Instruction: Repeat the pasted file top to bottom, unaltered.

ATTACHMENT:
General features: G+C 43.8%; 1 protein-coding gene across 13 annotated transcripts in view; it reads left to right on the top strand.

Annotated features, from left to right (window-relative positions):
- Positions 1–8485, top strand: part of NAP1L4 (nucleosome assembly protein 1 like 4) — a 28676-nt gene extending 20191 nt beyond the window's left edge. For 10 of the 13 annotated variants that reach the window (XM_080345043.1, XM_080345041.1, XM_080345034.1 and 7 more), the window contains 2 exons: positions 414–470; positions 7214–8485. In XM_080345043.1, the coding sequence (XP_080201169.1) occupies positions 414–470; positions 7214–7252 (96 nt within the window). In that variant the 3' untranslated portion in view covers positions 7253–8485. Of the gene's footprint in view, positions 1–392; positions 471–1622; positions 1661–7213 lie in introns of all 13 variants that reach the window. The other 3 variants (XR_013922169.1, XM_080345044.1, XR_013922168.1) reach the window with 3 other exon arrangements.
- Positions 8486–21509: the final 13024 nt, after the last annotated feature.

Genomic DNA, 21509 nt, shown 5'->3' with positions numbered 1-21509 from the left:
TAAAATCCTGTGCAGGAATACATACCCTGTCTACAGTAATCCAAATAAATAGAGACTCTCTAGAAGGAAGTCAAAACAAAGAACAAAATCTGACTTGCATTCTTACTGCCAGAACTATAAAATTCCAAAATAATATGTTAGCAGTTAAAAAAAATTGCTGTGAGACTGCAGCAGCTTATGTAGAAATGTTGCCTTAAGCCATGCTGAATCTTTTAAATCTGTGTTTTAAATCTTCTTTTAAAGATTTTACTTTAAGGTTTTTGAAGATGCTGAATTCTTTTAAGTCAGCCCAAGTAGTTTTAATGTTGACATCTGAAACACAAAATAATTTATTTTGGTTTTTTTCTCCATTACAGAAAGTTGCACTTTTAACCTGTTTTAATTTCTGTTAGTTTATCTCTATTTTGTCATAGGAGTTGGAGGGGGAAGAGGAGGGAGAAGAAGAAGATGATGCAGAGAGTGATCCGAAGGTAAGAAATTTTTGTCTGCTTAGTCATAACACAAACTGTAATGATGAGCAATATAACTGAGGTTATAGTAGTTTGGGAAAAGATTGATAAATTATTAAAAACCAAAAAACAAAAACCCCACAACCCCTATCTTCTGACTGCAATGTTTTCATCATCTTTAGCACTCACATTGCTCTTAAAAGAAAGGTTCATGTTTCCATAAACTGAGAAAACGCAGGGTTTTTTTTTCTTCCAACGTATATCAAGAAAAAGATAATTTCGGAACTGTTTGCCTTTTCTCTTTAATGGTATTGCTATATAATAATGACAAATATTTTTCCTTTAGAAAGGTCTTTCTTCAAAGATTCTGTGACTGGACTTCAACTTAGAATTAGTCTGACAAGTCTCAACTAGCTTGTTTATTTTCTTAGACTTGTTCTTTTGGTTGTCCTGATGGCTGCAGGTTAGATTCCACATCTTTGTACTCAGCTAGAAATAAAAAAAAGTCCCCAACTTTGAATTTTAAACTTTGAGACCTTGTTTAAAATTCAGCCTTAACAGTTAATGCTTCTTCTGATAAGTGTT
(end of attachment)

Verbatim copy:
General features: G+C 43.8%; 1 protein-coding gene across 13 annotated transcripts in view; it reads left to right on the top strand.

Annotated features, from left to right (window-relative positions):
- Positions 1–8485, top strand: part of NAP1L4 (nucleosome assembly protein 1 like 4) — a 28676-nt gene extending 20191 nt beyond the window's left edge. For 10 of the 13 annotated variants that reach the window (XM_080345043.1, XM_080345041.1, XM_080345034.1 and 7 more), the window contains 2 exons: positions 414–470; positions 7214–8485. In XM_080345043.1, the coding sequence (XP_080201169.1) occupies positions 414–470; positions 7214–7252 (96 nt within the window). In that variant the 3' untranslated portion in view covers positions 7253–8485. Of the gene's footprint in view, positions 1–392; positions 471–1622; positions 1661–7213 lie in introns of all 13 variants that reach the window. The other 3 variants (XR_013922169.1, XM_080345044.1, XR_013922168.1) reach the window with 3 other exon arrangements.
- Positions 8486–21509: the final 13024 nt, after the last annotated feature.

Genomic DNA, 21509 nt, shown 5'->3' with positions numbered 1-21509 from the left:
TAAAATCCTGTGCAGGAATACATACCCTGTCTACAGTAATCCAAATAAATAGAGACTCTCTAGAAGGAAGTCAAAACAAAGAACAAAATCTGACTTGCATTCTTACTGCCAGAACTATAAAATTCCAAAATAATATGTTAGCAGTTAAAAAAAATTGCTGTGAGACTGCAGCAGCTTATGTAGAAATGTTGCCTTAAGCCATGCTGAATCTTTTAAATCTGTGTTTTAAATCTTCTTTTAAAGATTTTACTTTAAGGTTTTTGAAGATGCTGAATTCTTTTAAGTCAGCCCAAGTAGTTTTAATGTTGACATCTGAAACACAAAATAATTTATTTTGGTTTTTTTCTCCATTACAGAAAGTTGCACTTTTAACCTGTTTTAATTTCTGTTAGTTTATCTCTATTTTGTCATAGGAGTTGGAGGGGGAAGAGGAGGGAGAAGAAGAAGATGATGCAGAGAGTGATCCGAAGGTAAGAAATTTTTGTCTGCTTAGTCATAACACAAACTGTAATGATGAGCAATATAACTGAGGTTATAGTAGTTTGGGAAAAGATTGATAAATTATTAAAAACCAAAAAACAAAAACCCCACAACCCCTATCTTCTGACTGCAATGTTTTCATCATCTTTAGCACTCACATTGCTCTTAAAAGAAAGGTTCATGTTTCCATAAACTGAGAAAACGCAGGGTTTTTTTTTCTTCCAACGTATATCAAGAAAAAGATAATTTCGGAACTGTTTGCCTTTTCTCTTTAATGGTATTGCTATATAATAATGACAAATATTTTTCCTTTAGAAAGGTCTTTCTTCAAAGATTCTGTGACTGGACTTCAACTTAGAATTAGTCTGACAAGTCTCAACTAGCTTGTTTATTTTCTTAGACTTGTTCTTTTGGTTGTCCTGATGGCTGCAGGTTAGATTCCACATCTTTGTACTCAGCTAGAAATAAAAAAAAGTCCCCAACTTTGAATTTTAAACTTTGAGACCTTGTTTAAAATTCAGCCTTAACAGTTAATGCTTCTTCTGATAAGTGTT